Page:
Ilya Shapiro Resigns from Georgetown Law – ‘I Won’t Live This Way’

After a four-month investigation into a tweet he has since deleted, newly hired Georgetown Law Professor Ilya Shapiro resigned from his position Monday, declaring “I won’t live this way,” and labeling Georgetown “a place that doesn’t value free speech.”

In both a commentary published in the Wall Street Journal and an open resignation letter sent to Dean William Treanor of Georgetown Law, Shapiro explains his resignation, accusing the dean of making “it impossible for me to fulfill the duties of my appointed post.”

The news of Shapiro’s resignation comes as a culmination of months of backlash after Shapiro tweeted the following about then-Supreme Court Nominee Ketanji Brown Jackson:

“Objectively best pick for Biden is Sri Srinivasan, who is solid prog [progressive] & v smart. Even has identity politics benefit of being first Asian (Indian) American. But alas doesn’t fit into the latest intersectionality hierarchy so we’ll get lesser black woman. Thank heaven for small favors?

“Because Biden said he’s only consider[ing] black women for SCOTUS, his nominee will always have an asterisk attached. Fitting that the Court takes up affirmative action next term.”


After realizing that his tweet, which was intended to be a criticism of Biden’s decision to let race and gender guide his SCOTUS nominee decision, had been poorly worded, Shapiro deleted it. He also apologized, saying, “I regret my poor choice of words, which undermine my message that no one should be discriminated against for his or her gender or skin color.”

Despite the apology, Shapiro was placed on administrative leave for four months while the university conducted an investigation into his tweets. The investigation concluded in the professor’s favor on June 2, when he announced that he had been re-instated as a professor.

However, Dean Treanor had only cleared Shapiro to commence teaching on a technicality that he was not yet employed by the university when he had sent out the tweets. Georgetown law did not defend the content of the tweets nor the professor’s ability to say controversial things.

Instead, the Office of Institutional Diversity, Equity and Affirmative Action at Georgetown (IDEAA) rescinded the school’s Speech and Expression Policy, making the newly instated professor susceptible to future discipline for saying anything that goes against what Shapiro decries as “progressive orthodoxy.”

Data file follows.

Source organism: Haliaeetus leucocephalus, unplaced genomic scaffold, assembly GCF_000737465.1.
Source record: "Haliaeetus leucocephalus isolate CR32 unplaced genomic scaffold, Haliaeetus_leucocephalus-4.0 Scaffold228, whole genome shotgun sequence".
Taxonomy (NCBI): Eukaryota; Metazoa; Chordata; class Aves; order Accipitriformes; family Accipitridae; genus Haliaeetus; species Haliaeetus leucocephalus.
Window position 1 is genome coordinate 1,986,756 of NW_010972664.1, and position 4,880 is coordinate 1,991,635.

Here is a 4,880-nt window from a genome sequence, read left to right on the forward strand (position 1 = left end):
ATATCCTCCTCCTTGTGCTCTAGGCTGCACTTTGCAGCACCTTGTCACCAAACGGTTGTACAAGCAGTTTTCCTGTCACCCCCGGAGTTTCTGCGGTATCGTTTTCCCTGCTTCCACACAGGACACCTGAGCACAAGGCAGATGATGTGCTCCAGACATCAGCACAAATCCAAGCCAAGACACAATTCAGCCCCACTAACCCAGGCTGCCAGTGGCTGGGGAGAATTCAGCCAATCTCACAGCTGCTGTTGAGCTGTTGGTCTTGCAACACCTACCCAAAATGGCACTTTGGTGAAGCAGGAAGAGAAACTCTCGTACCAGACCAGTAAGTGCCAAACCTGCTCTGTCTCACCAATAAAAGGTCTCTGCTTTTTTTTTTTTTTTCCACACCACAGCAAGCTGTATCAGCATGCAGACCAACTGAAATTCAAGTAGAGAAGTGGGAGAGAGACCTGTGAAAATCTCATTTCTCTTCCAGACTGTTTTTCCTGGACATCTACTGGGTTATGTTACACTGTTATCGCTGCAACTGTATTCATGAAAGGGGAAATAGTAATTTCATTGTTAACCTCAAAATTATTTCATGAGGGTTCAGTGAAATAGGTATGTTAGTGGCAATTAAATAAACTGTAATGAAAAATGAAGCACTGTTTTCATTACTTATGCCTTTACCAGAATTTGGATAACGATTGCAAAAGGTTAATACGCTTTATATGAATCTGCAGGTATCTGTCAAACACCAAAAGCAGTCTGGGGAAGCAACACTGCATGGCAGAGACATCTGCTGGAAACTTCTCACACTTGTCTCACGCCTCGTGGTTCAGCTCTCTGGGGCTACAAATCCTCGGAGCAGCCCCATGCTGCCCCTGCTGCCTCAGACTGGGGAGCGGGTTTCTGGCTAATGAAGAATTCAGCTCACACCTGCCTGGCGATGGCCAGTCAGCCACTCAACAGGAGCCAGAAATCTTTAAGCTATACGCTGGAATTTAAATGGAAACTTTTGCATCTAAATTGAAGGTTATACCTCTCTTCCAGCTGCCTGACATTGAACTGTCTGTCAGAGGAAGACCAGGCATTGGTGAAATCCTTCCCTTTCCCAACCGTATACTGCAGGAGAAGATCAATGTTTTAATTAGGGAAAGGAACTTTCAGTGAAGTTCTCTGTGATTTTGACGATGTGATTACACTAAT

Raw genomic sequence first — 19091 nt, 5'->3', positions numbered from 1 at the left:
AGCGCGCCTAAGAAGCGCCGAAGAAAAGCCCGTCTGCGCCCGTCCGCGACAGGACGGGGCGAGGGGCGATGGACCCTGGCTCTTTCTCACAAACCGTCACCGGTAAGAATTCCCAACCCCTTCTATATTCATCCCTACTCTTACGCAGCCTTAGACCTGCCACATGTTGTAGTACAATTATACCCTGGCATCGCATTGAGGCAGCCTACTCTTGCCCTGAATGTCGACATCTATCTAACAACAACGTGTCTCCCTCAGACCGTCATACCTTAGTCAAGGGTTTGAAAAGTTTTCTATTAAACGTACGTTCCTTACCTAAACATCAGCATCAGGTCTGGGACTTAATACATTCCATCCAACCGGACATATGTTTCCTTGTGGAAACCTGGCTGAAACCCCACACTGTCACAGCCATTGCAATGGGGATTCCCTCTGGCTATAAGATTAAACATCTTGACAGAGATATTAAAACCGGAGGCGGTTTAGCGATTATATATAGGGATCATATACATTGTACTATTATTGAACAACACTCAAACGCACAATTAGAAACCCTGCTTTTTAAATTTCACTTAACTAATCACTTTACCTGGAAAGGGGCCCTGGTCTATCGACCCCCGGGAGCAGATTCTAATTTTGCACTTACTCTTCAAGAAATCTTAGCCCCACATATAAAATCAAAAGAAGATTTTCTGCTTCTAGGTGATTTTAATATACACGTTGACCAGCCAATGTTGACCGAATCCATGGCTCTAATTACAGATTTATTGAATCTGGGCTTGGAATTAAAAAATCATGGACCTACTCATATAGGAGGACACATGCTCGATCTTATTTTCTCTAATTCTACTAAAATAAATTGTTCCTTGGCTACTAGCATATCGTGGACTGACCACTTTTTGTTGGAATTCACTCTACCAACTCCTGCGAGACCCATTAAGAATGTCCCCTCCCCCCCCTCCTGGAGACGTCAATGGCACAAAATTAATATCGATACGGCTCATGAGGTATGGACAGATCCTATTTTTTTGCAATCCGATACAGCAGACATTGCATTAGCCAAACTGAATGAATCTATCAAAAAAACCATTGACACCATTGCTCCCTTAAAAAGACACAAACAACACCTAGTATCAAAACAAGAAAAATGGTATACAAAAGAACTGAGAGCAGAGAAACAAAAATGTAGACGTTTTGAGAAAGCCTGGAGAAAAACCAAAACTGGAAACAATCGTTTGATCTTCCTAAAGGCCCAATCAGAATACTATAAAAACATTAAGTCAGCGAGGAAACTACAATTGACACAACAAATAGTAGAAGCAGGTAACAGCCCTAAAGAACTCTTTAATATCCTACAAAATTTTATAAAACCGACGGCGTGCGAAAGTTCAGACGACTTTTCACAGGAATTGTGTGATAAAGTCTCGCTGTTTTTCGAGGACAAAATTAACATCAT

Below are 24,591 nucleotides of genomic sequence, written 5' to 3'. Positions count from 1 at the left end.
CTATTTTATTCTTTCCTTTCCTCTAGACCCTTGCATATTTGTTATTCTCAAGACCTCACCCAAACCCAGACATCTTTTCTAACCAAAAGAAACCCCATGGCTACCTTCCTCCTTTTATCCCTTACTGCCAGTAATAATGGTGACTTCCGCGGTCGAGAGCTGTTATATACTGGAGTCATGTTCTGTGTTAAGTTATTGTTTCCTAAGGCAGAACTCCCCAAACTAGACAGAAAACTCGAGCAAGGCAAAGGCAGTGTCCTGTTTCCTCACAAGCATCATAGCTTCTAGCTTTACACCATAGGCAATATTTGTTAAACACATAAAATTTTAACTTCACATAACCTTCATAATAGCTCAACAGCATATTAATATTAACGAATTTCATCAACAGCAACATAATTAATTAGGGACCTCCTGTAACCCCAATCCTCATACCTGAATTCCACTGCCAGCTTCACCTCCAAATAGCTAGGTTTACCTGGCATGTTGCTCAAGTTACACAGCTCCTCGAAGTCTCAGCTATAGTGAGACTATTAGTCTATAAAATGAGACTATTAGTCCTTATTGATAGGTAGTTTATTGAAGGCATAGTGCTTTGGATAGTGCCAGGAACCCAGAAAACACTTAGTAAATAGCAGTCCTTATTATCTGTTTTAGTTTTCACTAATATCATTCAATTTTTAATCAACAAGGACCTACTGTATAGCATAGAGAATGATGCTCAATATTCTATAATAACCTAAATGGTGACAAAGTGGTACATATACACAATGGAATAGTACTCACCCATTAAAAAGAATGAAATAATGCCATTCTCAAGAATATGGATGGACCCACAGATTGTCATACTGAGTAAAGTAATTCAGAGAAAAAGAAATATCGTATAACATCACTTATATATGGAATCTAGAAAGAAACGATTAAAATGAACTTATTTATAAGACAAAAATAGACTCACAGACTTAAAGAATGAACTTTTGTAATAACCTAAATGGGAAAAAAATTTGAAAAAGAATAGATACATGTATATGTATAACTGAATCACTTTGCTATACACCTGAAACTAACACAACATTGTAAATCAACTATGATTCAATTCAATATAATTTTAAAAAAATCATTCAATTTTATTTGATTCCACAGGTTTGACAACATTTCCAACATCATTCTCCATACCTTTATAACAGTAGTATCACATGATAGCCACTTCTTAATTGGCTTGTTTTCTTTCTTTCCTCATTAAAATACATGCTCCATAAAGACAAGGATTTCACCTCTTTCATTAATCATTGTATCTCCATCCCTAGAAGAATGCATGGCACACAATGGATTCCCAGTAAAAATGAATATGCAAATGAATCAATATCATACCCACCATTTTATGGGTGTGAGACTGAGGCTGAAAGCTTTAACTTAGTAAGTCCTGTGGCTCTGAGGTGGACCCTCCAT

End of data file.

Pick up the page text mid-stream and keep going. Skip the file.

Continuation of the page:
Four days later, Shapiro announced his resignation from Georgetown Law School. “Instead of participating in that slow-motion firing, I’m resigning,” said Shapiro in The Journal. He continued by listing various examples of controversial tweets sent out by left-wing professors at Georgetown that did not trigger any investigations. Shapiro criticized the subjectivity of IDEAA’s policies, specifically the point that the “anti-harassment policy does not require that a respondent intend to denigrate.”

Shapiro then named possible scenarios he could foresee himself in the upcoming months that could now get him in trouble as a result of the IDEAA’s rescinded policy. What makes Shapiro so vulnerable is that the IDEAA does not take into account the speaker’s intent when deciding whether or not his or her speech is acceptable at Georgetown.

‘What Georgetown subjected me to, what it would be subjecting me to if I stayed, is a heckler’s veto that leads to a Star Chamber,” Shapiro said in his resignation letter.

According to the Georgetown IDEAA website: “The mission of the Office of Institutional Diversity, Equity & Affirmative Action is to promote a deep understanding and appreciation among the diverse members of the University community to result in justice and equality in educational, employment, and contracting opportunities, as well as to lead efforts to create an inclusive academic and work environment.”

In an interview with Fox News Digital, Shapiro said, “Georgetown is not a place that values intellectual diversity, freedom of speech, tolerance, respect, good faith. A place that excludes dissenting voices, that undermines equal opportunity. It’s not a place that anyone who dissents in any way from prevailing orthodoxies can thrive.”

 “It’s such a den of vipers,” added Shapiro. “It’s such an intolerant place that now I see it would not have worked out, which is too bad.”


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